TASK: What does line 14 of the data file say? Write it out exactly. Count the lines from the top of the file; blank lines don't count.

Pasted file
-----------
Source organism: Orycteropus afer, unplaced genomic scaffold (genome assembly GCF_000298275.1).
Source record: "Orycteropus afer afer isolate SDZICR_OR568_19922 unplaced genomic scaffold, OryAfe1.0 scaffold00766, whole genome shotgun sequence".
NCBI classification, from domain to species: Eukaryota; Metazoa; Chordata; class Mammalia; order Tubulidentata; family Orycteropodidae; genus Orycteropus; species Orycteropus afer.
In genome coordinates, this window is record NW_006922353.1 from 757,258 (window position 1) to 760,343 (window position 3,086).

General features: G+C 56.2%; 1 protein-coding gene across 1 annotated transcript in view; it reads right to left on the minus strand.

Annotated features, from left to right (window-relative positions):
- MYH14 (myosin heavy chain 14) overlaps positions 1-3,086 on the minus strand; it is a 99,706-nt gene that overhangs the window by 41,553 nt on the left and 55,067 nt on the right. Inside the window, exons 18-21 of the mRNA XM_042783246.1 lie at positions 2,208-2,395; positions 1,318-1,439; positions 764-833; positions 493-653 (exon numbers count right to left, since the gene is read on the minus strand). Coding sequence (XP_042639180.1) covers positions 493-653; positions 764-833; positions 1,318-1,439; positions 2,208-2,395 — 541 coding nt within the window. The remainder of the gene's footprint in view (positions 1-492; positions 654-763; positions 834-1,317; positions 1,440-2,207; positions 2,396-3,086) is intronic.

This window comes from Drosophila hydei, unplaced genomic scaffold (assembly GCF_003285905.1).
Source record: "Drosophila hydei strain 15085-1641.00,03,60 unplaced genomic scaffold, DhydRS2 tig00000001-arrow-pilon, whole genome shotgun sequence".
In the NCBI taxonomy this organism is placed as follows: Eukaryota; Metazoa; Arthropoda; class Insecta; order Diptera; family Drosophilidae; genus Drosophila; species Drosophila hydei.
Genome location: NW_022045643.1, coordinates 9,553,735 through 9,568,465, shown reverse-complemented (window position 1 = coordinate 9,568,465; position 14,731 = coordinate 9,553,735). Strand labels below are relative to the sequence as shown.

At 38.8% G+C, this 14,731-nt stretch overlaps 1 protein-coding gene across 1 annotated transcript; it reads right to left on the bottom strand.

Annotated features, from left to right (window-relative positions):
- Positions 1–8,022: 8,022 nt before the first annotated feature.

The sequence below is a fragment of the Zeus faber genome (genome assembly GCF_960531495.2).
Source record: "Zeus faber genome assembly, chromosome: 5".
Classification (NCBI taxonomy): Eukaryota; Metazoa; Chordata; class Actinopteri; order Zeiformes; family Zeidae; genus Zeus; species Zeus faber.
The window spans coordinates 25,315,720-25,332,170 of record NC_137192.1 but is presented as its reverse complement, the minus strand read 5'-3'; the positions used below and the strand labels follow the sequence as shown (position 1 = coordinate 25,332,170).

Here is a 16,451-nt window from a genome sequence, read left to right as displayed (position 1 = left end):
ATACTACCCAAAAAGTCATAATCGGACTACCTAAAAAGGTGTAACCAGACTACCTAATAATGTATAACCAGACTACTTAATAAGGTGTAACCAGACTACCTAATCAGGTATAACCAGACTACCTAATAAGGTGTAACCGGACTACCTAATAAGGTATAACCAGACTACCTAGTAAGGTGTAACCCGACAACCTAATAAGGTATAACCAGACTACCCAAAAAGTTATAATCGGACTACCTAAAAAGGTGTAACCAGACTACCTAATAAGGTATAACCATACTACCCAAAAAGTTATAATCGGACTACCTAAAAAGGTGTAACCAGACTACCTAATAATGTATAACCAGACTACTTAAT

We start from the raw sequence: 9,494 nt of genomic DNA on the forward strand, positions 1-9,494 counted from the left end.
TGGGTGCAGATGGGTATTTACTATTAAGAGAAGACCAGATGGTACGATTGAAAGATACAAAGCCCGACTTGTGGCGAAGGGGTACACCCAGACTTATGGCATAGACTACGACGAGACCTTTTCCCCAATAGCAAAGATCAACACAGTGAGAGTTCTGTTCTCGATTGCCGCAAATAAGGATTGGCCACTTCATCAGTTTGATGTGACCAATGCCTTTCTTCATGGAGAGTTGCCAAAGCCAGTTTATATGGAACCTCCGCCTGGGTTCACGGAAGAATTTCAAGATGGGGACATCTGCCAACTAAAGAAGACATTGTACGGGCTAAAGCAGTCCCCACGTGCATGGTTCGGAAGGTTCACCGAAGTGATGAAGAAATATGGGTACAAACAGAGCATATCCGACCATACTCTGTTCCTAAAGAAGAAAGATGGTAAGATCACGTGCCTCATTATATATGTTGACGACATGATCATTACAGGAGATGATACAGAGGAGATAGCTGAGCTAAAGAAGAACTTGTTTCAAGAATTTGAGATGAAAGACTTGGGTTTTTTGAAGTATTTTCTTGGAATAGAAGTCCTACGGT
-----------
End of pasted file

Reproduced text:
- Positions 1–8,022: 8,022 nt before the first annotated feature.